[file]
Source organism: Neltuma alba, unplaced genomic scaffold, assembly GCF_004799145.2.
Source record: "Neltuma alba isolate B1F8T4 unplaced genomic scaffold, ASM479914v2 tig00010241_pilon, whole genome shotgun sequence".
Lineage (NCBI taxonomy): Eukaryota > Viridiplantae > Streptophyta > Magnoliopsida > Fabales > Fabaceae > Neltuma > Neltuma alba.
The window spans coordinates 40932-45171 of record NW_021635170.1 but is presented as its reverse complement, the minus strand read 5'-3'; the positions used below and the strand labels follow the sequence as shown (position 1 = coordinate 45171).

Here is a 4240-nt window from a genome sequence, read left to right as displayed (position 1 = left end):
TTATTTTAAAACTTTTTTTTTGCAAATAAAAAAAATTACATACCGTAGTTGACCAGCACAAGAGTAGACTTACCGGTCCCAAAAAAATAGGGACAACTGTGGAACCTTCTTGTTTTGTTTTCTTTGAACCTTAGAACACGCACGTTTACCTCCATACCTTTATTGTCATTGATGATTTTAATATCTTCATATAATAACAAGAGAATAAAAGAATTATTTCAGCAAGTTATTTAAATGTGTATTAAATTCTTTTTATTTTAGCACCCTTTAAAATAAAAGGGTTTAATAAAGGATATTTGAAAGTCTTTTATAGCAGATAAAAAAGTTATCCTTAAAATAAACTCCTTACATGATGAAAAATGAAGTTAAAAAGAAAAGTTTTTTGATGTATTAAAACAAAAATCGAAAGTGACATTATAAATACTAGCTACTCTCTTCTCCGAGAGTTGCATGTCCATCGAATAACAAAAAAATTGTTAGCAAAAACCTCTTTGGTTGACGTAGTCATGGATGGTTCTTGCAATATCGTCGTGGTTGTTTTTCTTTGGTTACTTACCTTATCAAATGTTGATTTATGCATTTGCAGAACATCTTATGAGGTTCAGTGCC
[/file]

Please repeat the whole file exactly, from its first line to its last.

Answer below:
Source organism: Neltuma alba, unplaced genomic scaffold, assembly GCF_004799145.2.
Source record: "Neltuma alba isolate B1F8T4 unplaced genomic scaffold, ASM479914v2 tig00010241_pilon, whole genome shotgun sequence".
Lineage (NCBI taxonomy): Eukaryota > Viridiplantae > Streptophyta > Magnoliopsida > Fabales > Fabaceae > Neltuma > Neltuma alba.
The window spans coordinates 40932-45171 of record NW_021635170.1 but is presented as its reverse complement, the minus strand read 5'-3'; the positions used below and the strand labels follow the sequence as shown (position 1 = coordinate 45171).

Here is a 4240-nt window from a genome sequence, read left to right as displayed (position 1 = left end):
TTATTTTAAAACTTTTTTTTTGCAAATAAAAAAAATTACATACCGTAGTTGACCAGCACAAGAGTAGACTTACCGGTCCCAAAAAAATAGGGACAACTGTGGAACCTTCTTGTTTTGTTTTCTTTGAACCTTAGAACACGCACGTTTACCTCCATACCTTTATTGTCATTGATGATTTTAATATCTTCATATAATAACAAGAGAATAAAAGAATTATTTCAGCAAGTTATTTAAATGTGTATTAAATTCTTTTTATTTTAGCACCCTTTAAAATAAAAGGGTTTAATAAAGGATATTTGAAAGTCTTTTATAGCAGATAAAAAAGTTATCCTTAAAATAAACTCCTTACATGATGAAAAATGAAGTTAAAAAGAAAAGTTTTTTGATGTATTAAAACAAAAATCGAAAGTGACATTATAAATACTAGCTACTCTCTTCTCCGAGAGTTGCATGTCCATCGAATAACAAAAAAATTGTTAGCAAAAACCTCTTTGGTTGACGTAGTCATGGATGGTTCTTGCAATATCGTCGTGGTTGTTTTTCTTTGGTTACTTACCTTATCAAATGTTGATTTATGCATTTGCAGAACATCTTATGAGGTTCAGTGCC